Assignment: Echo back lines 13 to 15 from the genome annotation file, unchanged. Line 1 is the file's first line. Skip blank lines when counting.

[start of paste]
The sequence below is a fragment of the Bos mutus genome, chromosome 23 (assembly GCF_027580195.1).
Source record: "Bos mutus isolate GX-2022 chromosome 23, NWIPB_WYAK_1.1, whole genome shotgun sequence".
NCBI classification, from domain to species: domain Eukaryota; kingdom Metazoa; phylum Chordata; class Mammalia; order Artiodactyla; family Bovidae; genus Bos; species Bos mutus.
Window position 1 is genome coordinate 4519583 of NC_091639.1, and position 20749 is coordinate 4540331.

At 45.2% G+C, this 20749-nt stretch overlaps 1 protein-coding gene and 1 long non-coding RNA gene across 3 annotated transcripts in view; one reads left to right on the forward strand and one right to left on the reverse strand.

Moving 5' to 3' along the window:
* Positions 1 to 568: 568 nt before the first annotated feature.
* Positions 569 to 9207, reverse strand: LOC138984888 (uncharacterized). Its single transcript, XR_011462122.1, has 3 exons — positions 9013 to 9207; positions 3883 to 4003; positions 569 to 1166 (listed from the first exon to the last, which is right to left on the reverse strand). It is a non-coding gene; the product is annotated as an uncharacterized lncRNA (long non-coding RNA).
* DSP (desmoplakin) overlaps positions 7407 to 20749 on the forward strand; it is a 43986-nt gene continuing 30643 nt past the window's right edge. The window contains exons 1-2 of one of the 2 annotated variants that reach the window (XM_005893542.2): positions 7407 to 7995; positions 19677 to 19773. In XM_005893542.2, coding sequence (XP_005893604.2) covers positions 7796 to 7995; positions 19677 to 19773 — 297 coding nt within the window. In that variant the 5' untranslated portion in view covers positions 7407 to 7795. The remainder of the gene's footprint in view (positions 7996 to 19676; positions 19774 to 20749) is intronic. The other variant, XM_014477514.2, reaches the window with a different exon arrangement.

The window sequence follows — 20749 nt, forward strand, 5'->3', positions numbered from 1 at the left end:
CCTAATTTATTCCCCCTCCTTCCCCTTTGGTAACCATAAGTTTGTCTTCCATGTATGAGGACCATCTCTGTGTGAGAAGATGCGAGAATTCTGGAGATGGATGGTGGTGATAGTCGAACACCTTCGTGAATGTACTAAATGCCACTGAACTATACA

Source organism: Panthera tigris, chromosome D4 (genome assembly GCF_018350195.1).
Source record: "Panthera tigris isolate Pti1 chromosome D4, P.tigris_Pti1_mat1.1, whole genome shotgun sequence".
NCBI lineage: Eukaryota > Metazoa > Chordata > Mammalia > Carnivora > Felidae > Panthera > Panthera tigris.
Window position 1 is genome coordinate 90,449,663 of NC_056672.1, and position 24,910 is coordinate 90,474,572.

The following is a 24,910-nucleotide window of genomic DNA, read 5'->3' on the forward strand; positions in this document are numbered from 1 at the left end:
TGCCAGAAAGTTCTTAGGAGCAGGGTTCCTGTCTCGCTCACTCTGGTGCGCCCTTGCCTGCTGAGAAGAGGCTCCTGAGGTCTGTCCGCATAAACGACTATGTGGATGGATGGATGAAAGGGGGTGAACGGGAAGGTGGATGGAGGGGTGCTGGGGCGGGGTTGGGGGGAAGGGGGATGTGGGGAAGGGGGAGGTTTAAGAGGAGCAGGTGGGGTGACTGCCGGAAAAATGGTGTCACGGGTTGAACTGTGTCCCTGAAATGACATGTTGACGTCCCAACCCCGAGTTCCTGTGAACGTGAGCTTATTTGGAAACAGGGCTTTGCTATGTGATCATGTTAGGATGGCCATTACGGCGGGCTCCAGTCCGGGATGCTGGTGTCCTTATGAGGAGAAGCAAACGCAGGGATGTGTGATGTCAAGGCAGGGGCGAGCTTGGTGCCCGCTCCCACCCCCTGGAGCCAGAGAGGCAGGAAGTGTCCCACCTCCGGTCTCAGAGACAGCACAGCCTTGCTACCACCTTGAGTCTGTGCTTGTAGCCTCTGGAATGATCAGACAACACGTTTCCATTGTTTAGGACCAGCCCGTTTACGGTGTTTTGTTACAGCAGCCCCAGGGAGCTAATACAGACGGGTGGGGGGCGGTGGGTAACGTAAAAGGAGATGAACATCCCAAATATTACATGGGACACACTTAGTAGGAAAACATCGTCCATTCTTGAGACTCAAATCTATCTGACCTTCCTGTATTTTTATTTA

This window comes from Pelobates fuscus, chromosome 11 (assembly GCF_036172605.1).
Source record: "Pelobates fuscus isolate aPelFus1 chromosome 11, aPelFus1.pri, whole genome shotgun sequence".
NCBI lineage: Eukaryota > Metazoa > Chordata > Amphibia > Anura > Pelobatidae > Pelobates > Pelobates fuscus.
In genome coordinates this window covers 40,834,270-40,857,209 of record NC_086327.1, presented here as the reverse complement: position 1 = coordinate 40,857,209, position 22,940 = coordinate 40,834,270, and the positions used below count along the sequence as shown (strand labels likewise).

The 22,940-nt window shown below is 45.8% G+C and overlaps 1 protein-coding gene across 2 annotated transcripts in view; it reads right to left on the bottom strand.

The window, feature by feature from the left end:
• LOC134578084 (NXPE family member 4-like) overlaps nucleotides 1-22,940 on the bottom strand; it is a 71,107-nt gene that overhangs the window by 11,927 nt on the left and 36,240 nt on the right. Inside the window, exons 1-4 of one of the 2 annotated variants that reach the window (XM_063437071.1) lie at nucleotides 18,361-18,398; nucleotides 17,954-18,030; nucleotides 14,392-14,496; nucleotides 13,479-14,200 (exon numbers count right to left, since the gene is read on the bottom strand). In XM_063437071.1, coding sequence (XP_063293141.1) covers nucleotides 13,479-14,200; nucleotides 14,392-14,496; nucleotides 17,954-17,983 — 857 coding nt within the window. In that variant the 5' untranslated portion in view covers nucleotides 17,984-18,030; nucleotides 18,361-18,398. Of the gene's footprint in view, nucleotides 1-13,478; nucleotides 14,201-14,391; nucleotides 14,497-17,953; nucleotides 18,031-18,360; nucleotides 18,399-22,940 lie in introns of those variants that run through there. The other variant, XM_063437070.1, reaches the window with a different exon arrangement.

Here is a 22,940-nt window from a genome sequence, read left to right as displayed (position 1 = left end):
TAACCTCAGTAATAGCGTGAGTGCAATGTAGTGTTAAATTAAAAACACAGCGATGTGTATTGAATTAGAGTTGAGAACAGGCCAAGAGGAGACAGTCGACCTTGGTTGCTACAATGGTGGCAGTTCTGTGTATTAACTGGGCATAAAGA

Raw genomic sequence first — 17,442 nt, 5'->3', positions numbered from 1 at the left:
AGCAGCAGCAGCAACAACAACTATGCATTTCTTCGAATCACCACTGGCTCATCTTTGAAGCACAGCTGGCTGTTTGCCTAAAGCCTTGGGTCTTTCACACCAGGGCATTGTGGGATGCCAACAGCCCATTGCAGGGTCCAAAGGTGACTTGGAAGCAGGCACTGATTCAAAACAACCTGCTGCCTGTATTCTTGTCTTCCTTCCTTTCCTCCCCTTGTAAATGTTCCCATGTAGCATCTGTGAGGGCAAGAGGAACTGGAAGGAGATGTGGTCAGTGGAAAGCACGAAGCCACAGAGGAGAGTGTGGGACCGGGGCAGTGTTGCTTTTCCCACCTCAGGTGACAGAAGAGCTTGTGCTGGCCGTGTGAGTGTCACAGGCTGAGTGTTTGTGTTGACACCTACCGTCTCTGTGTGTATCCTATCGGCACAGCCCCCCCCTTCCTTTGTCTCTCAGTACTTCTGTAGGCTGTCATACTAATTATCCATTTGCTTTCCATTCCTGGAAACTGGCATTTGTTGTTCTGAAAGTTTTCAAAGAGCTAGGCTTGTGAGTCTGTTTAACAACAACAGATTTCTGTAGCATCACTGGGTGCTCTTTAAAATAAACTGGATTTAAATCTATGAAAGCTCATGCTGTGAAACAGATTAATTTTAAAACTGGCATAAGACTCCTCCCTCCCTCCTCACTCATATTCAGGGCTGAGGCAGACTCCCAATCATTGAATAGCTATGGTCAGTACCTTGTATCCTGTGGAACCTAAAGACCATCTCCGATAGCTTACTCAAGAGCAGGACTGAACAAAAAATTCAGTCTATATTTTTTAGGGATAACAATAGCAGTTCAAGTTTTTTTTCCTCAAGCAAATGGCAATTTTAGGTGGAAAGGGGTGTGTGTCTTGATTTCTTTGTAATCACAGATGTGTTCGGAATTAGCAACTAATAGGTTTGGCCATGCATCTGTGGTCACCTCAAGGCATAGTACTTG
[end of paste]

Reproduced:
Source record: "Panthera tigris isolate Pti1 chromosome D4, P.tigris_Pti1_mat1.1, whole genome shotgun sequence".
NCBI lineage: Eukaryota > Metazoa > Chordata > Mammalia > Carnivora > Felidae > Panthera > Panthera tigris.
Window position 1 is genome coordinate 90,449,663 of NC_056672.1, and position 24,910 is coordinate 90,474,572.